Tear Down This Wall: A City, a President, and the Speech that Ended the Cold War.
Tear Down This Wall: A City, a President, and the Speech that Ended the Cold War. By Romesh Ratnesar. (New York, N.Y.: Simon & Schuster, 2009. Pp. 229. $17.82.)
On 12 June 1987, amidst the shadows of the Brandenberg Gate, President Ronald Reagan appeared to be issuing more of a taunt than an invitation. "General Secretary Gorbachev," he said, "if you seek peace, if you seek prosperity for the Soviet Union and Eastern Europe, if you seek liberalization: Come here to this gate! Mr. Gorbachev, open this gate! Mr. Gorbachev, tear down this wall!" These now-famous words seemed prophetic two years later, on 9 November 1989, when jubilant Germans began dismantling the Berlin Wall. For Romesh Ratnesar, however, the significance of Reagan's speech "lies less in the outcomes it directly led to than in the ideas it represented" (190).
Ratnesar argues convincingly that Reagan's words were "as much an invitation as ... a challenge" to Gorbachev, representing Reagan's "core belief" that "the world need not remain divided, that people could overcome the barriers between them, that change was possible" (7, 190). Reagan envisioned the Cold War not as a permanent backdrop on the international stage but instead as an act ending with the ideological conversion of top Soviet leaders. Gorbachev, according to Ratnesar, shared this view and emerged as a leader who had the moral and political courage to recognize, acknowledge, and seek to change the flaws inherent in the Soviet system. Ratnesar shows that, although Reagan was a key actor in the drama that led up to the end of the Cold War, in the actual finale, he played only a supporting role to Gorbachev, the leading man (189).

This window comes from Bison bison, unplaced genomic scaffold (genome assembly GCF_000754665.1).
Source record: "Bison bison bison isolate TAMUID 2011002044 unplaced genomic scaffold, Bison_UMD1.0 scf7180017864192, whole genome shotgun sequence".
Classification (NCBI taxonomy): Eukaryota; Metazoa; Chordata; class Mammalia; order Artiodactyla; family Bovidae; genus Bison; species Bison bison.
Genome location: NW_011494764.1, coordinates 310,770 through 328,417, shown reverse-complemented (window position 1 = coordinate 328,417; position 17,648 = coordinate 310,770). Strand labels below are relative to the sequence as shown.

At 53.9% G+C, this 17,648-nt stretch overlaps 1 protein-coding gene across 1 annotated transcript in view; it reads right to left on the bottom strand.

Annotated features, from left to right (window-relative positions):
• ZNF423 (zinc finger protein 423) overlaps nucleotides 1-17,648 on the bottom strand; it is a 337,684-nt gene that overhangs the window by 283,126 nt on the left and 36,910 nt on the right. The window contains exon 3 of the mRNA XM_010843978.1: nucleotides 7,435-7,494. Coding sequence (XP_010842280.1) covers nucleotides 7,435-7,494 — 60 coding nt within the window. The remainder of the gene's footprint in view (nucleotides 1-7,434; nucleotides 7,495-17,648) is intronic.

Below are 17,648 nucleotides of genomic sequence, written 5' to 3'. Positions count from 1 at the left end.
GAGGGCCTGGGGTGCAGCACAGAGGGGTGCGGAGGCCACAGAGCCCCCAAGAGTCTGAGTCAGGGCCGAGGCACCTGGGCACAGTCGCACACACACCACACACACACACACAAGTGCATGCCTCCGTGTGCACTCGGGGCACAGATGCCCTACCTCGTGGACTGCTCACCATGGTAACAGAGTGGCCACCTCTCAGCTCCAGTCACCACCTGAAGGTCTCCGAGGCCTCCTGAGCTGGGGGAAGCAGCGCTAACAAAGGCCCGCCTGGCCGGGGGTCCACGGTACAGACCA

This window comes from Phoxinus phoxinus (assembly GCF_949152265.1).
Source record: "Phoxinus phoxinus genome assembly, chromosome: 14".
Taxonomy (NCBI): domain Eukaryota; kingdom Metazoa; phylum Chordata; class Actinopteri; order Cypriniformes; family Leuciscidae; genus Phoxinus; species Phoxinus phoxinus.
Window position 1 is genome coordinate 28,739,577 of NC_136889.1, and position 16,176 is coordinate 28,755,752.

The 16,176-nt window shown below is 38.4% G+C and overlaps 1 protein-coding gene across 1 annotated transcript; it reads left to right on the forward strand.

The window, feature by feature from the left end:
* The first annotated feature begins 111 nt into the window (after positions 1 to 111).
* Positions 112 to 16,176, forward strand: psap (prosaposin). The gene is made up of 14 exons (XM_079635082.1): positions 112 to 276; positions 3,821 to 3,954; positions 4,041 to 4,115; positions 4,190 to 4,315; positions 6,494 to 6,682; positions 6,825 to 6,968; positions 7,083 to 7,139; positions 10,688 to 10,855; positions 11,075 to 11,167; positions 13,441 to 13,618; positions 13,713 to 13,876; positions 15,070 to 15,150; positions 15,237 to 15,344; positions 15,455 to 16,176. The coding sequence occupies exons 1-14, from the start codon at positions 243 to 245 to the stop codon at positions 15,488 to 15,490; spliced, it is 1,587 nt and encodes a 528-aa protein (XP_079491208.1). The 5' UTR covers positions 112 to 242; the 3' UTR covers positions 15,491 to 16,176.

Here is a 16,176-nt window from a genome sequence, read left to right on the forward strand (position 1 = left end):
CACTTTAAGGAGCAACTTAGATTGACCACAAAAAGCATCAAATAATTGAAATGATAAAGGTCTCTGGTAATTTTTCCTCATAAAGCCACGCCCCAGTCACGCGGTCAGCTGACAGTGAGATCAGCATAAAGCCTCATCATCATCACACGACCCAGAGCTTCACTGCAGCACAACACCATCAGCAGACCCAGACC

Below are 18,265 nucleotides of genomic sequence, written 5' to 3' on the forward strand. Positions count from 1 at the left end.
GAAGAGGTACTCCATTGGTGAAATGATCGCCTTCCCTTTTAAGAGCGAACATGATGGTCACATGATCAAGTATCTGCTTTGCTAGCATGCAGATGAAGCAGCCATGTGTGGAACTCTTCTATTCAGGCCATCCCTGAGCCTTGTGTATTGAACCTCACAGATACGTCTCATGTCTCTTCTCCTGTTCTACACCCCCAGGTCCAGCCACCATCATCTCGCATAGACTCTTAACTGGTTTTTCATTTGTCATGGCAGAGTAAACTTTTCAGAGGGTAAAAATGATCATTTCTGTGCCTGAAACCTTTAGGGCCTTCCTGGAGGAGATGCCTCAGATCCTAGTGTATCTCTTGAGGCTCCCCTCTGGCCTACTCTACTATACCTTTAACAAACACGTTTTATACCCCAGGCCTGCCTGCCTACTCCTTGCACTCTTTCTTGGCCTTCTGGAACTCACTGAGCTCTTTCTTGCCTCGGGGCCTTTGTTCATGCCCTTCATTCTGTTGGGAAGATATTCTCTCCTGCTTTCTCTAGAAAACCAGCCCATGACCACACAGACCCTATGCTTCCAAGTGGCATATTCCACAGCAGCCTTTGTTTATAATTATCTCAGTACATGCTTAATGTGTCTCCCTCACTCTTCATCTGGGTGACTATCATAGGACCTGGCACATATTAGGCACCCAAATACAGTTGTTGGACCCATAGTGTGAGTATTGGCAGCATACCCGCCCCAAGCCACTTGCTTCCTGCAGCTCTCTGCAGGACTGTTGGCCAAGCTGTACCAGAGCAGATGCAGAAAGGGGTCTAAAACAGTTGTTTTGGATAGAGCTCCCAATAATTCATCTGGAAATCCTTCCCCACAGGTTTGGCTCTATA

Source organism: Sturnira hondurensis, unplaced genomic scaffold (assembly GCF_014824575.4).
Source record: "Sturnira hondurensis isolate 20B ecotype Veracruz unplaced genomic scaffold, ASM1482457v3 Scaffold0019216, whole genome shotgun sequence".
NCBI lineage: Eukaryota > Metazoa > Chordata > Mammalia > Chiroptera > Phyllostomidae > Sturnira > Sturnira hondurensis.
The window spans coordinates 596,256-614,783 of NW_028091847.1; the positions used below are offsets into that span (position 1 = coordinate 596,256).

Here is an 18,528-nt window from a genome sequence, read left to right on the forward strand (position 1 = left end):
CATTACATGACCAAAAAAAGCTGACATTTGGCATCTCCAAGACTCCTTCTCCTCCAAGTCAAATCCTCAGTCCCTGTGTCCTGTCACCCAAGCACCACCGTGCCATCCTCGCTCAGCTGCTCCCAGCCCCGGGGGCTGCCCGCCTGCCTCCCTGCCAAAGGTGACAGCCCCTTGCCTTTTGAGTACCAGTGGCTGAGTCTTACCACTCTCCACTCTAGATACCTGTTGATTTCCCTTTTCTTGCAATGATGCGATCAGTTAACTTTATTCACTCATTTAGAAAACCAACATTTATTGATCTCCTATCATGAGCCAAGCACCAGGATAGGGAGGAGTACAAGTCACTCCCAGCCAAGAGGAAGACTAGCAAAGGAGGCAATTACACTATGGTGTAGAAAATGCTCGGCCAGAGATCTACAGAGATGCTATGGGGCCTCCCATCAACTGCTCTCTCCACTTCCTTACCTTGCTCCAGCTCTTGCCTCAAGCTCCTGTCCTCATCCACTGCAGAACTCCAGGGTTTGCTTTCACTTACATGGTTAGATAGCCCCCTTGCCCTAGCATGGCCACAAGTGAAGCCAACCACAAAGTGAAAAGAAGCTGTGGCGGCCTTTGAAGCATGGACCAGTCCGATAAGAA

Although Ratnesar is not the first to draw such conclusions about the roles of these two leaders, his book is important to the literature dealing with the end of the Cold War in two ways. First, his work is rare in its contextualization of the speech as a diplomatic overture rather than a challenge (7). He explains that the relationship Reagan had forged with Gorbachev prior to the speech allowed him to believe optimistically that personally calling on Gorbachev to tear down the Wall "might actually inspire him" to do so (8). Second, Ratnesar's work joins James Mann's The Rebellion of Ronald Reagan: A History of the End of the Cold War as a work that reconstructs the intricate details of the development and delivery of Reagan's iconic address. Ratnesar interviewed over thirty-five former Reagan administration officials and American and German eyewitnesses to the speech and conducted primary document research in archives in both America and the former East Germany.
Readers who like to know what goes on behind the scenes and are interested in political infighting will find the details intriguing. Though there are no footnotes for scholars to leverage for their future research, this detracts minimally from the authoritative nature of Ratnesar's account. Tear Down This Wall is a work that teachers and students of the Cold War will find useful and engaging.
United States Military Academy
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|Article Type:||Book review|
|Date:||Jun 22, 2011|
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